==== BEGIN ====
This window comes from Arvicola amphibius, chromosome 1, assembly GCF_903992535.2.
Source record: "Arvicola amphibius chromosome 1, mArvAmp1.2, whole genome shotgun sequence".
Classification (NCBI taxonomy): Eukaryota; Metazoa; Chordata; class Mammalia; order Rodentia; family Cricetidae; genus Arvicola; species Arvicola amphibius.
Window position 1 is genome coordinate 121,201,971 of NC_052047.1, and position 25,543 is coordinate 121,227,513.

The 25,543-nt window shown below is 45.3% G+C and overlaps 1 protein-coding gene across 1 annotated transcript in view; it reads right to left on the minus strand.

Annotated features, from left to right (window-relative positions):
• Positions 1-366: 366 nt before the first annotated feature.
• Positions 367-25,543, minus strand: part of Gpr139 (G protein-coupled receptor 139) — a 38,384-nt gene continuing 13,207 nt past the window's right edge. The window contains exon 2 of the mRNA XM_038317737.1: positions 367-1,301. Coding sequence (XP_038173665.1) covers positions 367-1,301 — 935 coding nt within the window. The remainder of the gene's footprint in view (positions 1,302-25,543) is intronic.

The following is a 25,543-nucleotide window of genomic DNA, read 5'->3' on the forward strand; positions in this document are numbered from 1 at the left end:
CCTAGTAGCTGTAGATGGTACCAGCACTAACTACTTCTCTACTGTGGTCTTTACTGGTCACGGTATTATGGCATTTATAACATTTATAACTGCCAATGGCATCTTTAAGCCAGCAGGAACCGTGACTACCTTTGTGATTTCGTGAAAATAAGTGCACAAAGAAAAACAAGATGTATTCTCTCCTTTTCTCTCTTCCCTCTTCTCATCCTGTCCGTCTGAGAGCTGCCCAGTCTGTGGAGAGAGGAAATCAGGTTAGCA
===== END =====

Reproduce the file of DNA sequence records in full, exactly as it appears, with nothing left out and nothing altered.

This window comes from Arvicola amphibius, chromosome 1, assembly GCF_903992535.2.
Source record: "Arvicola amphibius chromosome 1, mArvAmp1.2, whole genome shotgun sequence".
Classification (NCBI taxonomy): Eukaryota; Metazoa; Chordata; class Mammalia; order Rodentia; family Cricetidae; genus Arvicola; species Arvicola amphibius.
Window position 1 is genome coordinate 121,201,971 of NC_052047.1, and position 25,543 is coordinate 121,227,513.

The 25,543-nt window shown below is 45.3% G+C and overlaps 1 protein-coding gene across 1 annotated transcript in view; it reads right to left on the minus strand.

Annotated features, from left to right (window-relative positions):
• Positions 1-366: 366 nt before the first annotated feature.
• Positions 367-25,543, minus strand: part of Gpr139 (G protein-coupled receptor 139) — a 38,384-nt gene continuing 13,207 nt past the window's right edge. The window contains exon 2 of the mRNA XM_038317737.1: positions 367-1,301. Coding sequence (XP_038173665.1) covers positions 367-1,301 — 935 coding nt within the window. The remainder of the gene's footprint in view (positions 1,302-25,543) is intronic.

The following is a 25,543-nucleotide window of genomic DNA, read 5'->3' on the forward strand; positions in this document are numbered from 1 at the left end:
CCTAGTAGCTGTAGATGGTACCAGCACTAACTACTTCTCTACTGTGGTCTTTACTGGTCACGGTATTATGGCATTTATAACATTTATAACTGCCAATGGCATCTTTAAGCCAGCAGGAACCGTGACTACCTTTGTGATTTCGTGAAAATAAGTGCACAAAGAAAAACAAGATGTATTCTCTCCTTTTCTCTCTTCCCTCTTCTCATCCTGTCCGTCTGAGAGCTGCCCAGTCTGTGGAGAGAGGAAATCAGGTTAGCA